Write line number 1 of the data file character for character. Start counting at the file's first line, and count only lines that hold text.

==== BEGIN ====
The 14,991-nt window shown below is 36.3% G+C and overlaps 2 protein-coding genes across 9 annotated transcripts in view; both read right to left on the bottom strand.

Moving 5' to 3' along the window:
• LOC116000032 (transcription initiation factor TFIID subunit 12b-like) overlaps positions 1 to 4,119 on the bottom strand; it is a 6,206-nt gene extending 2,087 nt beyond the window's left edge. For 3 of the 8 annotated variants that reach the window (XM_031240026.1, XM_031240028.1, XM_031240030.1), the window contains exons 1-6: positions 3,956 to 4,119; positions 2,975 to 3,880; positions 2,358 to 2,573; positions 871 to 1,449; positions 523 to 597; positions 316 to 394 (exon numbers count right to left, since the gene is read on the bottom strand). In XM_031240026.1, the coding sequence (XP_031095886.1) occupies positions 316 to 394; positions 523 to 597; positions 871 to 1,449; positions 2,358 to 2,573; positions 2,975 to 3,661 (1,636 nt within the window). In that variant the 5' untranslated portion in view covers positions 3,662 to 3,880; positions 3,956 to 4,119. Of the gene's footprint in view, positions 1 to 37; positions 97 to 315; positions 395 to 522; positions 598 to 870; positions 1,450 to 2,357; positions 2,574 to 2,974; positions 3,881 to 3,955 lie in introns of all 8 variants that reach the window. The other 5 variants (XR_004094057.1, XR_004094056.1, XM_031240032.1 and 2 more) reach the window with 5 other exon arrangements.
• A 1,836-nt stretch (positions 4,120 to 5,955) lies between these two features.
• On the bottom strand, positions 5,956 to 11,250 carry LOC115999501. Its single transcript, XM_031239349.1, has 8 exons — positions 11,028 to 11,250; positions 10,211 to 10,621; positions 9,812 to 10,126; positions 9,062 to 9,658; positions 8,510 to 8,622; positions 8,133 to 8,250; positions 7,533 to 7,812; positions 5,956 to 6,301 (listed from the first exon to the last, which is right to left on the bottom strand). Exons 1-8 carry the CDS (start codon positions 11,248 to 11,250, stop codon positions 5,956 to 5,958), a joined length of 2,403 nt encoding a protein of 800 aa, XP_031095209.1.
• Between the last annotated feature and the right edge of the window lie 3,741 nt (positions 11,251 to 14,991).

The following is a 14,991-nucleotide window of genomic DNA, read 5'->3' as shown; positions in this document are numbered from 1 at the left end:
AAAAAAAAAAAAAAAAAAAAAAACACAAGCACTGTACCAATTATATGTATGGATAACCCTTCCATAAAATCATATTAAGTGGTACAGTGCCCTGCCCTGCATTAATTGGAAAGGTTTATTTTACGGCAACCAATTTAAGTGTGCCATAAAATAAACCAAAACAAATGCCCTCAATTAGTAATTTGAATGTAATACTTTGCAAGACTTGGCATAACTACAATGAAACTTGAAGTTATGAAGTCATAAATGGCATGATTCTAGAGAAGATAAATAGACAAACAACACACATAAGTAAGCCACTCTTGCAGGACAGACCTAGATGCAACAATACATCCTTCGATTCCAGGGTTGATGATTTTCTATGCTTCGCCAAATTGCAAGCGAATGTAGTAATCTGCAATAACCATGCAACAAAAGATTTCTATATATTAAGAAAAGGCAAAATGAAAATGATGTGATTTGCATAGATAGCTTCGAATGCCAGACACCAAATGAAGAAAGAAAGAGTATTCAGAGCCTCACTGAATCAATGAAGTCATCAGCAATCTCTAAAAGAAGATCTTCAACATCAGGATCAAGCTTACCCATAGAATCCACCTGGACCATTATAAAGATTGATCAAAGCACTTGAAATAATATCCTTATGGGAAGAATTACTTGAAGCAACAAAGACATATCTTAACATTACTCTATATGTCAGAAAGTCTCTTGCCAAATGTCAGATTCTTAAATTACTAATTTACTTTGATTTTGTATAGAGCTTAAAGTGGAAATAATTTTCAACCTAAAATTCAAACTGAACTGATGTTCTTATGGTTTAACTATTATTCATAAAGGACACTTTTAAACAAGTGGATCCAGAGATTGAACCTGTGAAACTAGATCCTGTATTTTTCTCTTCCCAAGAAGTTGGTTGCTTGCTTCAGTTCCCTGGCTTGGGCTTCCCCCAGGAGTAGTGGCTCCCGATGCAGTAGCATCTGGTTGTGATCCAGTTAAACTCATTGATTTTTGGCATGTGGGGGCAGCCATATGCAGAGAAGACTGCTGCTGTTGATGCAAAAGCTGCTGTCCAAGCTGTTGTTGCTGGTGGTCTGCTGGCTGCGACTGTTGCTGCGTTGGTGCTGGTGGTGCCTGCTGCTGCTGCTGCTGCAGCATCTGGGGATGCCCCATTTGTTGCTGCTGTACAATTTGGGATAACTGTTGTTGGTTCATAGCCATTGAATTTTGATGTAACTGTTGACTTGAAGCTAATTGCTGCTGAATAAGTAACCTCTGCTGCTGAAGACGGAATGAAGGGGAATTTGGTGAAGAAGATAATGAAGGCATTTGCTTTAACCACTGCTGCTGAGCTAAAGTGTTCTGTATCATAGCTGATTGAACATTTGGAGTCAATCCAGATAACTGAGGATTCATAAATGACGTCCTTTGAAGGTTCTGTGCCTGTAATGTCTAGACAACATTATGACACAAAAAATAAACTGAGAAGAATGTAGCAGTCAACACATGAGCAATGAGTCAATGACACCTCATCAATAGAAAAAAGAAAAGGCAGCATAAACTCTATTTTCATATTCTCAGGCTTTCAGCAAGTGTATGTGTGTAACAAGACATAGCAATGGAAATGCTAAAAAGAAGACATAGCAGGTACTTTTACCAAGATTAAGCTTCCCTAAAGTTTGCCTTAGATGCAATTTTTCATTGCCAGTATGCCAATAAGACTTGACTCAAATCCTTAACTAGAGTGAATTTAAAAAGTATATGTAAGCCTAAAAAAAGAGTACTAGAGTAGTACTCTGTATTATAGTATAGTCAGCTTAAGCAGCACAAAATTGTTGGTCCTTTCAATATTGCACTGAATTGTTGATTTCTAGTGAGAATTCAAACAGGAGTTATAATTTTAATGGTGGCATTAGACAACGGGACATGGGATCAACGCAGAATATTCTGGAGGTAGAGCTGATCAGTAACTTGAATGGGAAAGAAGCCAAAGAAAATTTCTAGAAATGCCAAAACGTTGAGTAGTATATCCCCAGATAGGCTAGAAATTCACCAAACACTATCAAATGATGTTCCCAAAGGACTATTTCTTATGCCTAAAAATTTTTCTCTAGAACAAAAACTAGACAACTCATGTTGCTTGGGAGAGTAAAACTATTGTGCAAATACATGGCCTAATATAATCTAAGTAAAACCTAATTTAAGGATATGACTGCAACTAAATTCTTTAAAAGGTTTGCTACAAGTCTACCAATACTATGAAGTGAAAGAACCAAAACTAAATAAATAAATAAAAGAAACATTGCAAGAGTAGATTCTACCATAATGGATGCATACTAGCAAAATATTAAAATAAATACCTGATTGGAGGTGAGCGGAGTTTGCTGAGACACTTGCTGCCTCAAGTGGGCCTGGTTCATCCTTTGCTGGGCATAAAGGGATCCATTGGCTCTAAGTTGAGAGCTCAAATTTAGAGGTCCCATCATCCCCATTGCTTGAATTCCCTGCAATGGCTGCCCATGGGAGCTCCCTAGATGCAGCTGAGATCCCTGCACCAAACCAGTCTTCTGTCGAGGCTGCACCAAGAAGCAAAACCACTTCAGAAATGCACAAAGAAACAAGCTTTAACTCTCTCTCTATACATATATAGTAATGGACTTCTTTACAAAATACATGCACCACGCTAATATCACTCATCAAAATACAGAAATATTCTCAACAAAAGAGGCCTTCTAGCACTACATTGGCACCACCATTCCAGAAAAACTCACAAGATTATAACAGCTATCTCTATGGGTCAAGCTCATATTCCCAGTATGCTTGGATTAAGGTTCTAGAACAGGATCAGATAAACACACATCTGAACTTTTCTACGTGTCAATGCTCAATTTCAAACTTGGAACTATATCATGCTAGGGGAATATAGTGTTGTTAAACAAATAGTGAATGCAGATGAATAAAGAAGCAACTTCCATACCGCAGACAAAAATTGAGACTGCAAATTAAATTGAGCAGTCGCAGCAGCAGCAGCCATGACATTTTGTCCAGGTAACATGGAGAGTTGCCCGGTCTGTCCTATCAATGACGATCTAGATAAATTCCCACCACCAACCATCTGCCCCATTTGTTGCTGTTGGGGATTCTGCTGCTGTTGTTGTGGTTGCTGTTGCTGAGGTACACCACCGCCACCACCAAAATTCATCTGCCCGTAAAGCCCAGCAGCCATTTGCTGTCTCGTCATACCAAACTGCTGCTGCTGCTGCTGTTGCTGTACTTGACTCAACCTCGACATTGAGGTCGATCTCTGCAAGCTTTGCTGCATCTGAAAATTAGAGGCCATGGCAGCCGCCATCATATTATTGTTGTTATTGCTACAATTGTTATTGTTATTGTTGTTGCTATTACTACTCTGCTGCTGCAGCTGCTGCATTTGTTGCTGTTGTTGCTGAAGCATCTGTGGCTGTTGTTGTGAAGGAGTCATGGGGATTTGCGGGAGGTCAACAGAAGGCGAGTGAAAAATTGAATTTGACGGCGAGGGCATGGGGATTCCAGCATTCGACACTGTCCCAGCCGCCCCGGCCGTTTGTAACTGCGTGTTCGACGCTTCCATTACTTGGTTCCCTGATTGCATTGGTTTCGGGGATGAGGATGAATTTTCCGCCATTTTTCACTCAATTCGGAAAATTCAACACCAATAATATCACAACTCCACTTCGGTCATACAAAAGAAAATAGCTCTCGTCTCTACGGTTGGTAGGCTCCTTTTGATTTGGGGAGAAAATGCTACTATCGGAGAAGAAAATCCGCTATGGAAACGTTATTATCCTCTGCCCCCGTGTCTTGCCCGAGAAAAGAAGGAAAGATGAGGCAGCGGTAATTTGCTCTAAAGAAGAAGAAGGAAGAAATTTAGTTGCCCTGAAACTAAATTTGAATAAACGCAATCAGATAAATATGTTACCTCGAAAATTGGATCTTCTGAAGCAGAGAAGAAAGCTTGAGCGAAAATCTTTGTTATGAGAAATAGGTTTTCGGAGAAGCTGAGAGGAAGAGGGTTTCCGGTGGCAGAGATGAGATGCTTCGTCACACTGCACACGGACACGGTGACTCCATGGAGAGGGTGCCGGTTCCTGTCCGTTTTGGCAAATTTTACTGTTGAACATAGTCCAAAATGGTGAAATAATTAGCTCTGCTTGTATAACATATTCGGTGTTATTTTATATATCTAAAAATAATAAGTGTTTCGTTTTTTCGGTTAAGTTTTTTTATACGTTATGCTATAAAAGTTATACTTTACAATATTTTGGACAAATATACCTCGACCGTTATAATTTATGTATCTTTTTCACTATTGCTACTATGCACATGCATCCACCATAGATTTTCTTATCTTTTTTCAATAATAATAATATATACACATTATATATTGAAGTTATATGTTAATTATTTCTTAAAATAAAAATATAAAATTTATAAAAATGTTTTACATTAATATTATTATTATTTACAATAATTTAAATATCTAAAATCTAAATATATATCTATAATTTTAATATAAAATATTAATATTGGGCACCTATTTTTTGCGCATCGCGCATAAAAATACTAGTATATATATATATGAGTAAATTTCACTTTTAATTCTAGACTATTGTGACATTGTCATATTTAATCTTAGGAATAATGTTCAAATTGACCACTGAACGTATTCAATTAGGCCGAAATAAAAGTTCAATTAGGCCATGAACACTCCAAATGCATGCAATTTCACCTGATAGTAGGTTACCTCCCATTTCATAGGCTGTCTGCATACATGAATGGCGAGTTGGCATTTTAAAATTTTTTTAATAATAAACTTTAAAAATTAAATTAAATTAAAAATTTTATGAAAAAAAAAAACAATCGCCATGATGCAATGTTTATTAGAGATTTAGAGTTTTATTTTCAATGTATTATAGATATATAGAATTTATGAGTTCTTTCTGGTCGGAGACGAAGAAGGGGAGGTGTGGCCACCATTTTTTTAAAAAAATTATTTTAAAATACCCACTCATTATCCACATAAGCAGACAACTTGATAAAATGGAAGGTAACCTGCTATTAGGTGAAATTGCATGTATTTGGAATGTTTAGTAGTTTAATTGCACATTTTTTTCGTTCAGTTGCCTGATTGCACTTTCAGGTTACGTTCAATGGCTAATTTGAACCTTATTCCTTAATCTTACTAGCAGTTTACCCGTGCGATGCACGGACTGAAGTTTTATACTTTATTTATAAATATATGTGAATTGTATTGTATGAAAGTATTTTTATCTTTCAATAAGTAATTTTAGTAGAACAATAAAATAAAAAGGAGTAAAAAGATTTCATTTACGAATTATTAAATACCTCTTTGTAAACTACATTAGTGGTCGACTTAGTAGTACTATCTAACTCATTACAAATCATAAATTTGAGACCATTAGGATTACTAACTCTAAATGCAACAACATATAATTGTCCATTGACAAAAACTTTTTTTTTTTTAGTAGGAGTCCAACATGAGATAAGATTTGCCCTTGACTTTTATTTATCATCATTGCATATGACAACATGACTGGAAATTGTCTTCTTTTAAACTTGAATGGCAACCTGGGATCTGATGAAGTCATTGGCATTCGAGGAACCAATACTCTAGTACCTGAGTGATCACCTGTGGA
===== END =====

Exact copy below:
The 14,991-nt window shown below is 36.3% G+C and overlaps 2 protein-coding genes across 9 annotated transcripts in view; both read right to left on the bottom strand.